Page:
The work carried out by Oceana in the Galician Atlantic and the Bay of Biscay provides new information about areas of ecological interest to expand the network of marine protected areas. As such, Oceana contributes to the achievement of Spain’s objectives and commitments, including the EU Habitats Directive, the OSPAR convention and UN Biodiversity Convention agreements, because all of these require the halting of the loss of biological diversity and the creation of new protected areas.
In order to reach these objectives, at least 10% of the marine area under Spain’s jurisdiction must be protected, including the EEZ in each one of the bioregions, such as the Cantabrian Sea and Galician Atlantic waters.
For two and a half months, a crew of 13 people travelled along the Galician and Cantabrian coasts on board the Oceana Ranger research catamaran. A total of 51 dives were carried out with an ROV (Remote Operated Vehicle) and 54 with professional divers. This made for a total of over 100 hours of video footage and more than 4,000 underwater photographs. The sampling sites were chosen depending on various factors, such as the existence of possible biodiversity “hot spots”, the availability of bibliographic material about the area, the empirical knowledge of fishermen, divers and researchers, and the lack of information.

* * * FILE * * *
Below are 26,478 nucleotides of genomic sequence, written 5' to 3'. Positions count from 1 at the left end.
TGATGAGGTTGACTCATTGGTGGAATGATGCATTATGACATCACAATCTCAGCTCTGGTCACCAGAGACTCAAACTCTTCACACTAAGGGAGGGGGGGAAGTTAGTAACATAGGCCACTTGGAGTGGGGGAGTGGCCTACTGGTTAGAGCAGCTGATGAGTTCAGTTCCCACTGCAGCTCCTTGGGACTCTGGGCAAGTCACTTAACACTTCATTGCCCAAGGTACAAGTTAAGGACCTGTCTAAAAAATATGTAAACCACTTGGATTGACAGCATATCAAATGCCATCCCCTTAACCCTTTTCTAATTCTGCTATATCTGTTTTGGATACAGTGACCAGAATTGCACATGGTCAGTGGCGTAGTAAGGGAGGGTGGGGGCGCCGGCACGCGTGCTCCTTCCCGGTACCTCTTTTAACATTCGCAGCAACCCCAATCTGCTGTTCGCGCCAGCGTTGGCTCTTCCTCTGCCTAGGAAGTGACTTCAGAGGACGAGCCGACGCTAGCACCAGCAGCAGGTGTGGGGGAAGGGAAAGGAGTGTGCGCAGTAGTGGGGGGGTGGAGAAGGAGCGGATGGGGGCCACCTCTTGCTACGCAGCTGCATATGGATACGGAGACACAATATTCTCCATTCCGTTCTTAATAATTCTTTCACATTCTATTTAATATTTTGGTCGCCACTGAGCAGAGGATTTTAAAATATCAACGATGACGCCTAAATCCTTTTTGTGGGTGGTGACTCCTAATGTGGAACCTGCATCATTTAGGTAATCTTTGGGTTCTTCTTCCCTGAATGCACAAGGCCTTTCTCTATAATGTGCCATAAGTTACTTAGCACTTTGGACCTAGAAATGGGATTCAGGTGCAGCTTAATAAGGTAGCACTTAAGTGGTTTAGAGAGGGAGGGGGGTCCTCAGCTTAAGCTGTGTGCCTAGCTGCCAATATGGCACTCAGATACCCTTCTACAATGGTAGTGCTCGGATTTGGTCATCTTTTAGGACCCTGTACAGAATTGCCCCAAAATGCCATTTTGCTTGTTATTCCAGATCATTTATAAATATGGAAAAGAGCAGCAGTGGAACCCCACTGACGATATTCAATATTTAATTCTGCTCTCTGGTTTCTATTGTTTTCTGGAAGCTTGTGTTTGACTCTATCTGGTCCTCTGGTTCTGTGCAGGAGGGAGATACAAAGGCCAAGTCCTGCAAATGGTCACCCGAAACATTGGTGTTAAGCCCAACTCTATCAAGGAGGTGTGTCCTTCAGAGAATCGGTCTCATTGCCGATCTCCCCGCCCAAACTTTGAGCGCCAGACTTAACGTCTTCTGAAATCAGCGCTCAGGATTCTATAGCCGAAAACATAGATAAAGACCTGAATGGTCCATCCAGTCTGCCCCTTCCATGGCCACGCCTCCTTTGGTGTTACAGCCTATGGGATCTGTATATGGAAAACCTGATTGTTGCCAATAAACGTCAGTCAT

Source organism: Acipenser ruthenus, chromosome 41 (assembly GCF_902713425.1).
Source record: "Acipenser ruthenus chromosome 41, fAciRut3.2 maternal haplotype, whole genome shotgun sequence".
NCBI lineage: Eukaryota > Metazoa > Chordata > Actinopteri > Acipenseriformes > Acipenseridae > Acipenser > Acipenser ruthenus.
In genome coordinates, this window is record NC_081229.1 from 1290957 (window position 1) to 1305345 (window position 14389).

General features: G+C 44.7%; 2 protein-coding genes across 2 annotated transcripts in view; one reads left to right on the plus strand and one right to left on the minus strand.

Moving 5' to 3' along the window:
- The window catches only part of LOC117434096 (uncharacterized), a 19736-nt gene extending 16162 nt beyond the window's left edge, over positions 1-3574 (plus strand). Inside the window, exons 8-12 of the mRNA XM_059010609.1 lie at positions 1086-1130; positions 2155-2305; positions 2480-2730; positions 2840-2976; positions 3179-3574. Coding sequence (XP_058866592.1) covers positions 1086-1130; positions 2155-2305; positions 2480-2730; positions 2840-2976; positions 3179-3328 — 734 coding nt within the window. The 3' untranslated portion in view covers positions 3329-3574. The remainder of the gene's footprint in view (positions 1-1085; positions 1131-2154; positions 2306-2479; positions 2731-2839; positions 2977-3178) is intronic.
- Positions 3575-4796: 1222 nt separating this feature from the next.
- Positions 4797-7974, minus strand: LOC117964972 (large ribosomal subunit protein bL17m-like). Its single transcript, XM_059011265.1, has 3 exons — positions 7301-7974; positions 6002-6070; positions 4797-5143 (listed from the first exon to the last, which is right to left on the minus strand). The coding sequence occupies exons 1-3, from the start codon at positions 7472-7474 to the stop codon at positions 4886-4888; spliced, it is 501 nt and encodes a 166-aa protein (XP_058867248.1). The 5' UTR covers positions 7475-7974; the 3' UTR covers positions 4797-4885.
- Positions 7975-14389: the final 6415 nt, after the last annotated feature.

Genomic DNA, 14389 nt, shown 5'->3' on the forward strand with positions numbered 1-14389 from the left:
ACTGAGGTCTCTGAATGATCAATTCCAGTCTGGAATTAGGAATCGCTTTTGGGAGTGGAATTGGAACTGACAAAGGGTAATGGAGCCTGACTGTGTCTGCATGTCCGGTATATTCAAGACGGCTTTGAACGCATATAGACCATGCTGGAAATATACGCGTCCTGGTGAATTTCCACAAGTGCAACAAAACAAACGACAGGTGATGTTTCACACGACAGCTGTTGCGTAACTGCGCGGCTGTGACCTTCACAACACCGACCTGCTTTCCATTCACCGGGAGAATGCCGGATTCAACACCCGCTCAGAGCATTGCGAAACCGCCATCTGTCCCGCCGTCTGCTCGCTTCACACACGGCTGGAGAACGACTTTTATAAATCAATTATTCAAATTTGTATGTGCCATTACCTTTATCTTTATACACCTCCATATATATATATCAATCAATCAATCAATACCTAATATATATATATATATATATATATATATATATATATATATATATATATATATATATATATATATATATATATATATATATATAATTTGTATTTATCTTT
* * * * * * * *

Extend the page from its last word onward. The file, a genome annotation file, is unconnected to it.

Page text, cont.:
A wide variety of features were identified such as seamounts, canyons, caves and overhangs, along with seagrass beds, kelp forests, maërl beds, coral and gorgonian gardens and reefs, amongst others.
The study also detected threats such as the presence of hundreds of invasive species, contamination, discards and bycatch of protected species, overexploitation of fishing resources, the impacts of fishing over vulnerable seabeds, the effects of the climate change on water temperature and the distribution of species, as well as the impact of mineral extraction.